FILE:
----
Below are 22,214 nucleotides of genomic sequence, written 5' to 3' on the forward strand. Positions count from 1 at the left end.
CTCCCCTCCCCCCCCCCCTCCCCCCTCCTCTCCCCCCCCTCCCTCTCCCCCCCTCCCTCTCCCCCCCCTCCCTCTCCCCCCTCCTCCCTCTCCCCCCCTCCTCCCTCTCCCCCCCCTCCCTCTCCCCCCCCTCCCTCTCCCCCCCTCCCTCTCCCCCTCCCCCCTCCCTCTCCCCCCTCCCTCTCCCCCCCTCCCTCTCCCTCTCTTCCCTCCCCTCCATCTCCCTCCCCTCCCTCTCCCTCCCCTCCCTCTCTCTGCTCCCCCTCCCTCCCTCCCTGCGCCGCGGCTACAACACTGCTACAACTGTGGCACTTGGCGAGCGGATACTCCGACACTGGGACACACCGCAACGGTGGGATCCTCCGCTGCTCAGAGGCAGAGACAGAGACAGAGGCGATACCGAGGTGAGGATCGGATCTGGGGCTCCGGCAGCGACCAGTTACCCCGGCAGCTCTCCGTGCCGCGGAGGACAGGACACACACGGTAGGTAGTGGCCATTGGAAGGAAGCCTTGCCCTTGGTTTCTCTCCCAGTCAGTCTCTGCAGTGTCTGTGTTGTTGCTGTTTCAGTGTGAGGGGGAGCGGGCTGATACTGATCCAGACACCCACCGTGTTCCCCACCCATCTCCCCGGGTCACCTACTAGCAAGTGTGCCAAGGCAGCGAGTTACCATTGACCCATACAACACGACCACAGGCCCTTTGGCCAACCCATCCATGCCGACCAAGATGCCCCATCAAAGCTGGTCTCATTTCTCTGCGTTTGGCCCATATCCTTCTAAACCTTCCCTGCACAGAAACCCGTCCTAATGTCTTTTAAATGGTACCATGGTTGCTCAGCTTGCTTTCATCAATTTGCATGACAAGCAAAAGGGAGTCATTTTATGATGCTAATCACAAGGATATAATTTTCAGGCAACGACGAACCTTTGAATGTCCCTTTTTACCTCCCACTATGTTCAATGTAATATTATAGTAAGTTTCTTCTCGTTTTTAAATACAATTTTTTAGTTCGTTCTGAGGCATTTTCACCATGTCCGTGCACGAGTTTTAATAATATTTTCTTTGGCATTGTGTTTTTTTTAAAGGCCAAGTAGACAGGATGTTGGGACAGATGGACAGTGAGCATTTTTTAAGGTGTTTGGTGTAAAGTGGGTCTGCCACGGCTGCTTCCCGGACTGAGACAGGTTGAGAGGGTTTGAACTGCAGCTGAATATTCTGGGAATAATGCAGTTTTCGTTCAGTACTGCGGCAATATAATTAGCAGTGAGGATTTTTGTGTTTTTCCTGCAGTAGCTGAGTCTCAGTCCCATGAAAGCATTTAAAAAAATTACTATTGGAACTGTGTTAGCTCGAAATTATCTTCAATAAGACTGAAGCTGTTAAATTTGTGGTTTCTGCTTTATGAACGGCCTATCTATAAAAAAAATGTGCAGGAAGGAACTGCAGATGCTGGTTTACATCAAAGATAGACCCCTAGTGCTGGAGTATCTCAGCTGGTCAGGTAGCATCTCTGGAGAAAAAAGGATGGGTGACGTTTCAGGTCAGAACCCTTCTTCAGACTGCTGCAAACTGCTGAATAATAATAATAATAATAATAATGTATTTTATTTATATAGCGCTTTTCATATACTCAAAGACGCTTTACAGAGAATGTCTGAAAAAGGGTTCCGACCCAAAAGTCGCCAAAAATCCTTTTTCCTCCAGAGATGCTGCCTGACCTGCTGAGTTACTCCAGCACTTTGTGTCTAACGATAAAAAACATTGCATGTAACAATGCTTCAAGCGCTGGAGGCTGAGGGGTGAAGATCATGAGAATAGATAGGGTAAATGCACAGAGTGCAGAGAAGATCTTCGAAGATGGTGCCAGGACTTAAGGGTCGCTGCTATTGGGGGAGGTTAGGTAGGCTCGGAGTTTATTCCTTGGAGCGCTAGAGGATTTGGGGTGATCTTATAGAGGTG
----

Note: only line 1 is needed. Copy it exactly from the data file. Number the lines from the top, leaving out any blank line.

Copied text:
Below are 22,214 nucleotides of genomic sequence, written 5' to 3' on the forward strand. Positions count from 1 at the left end.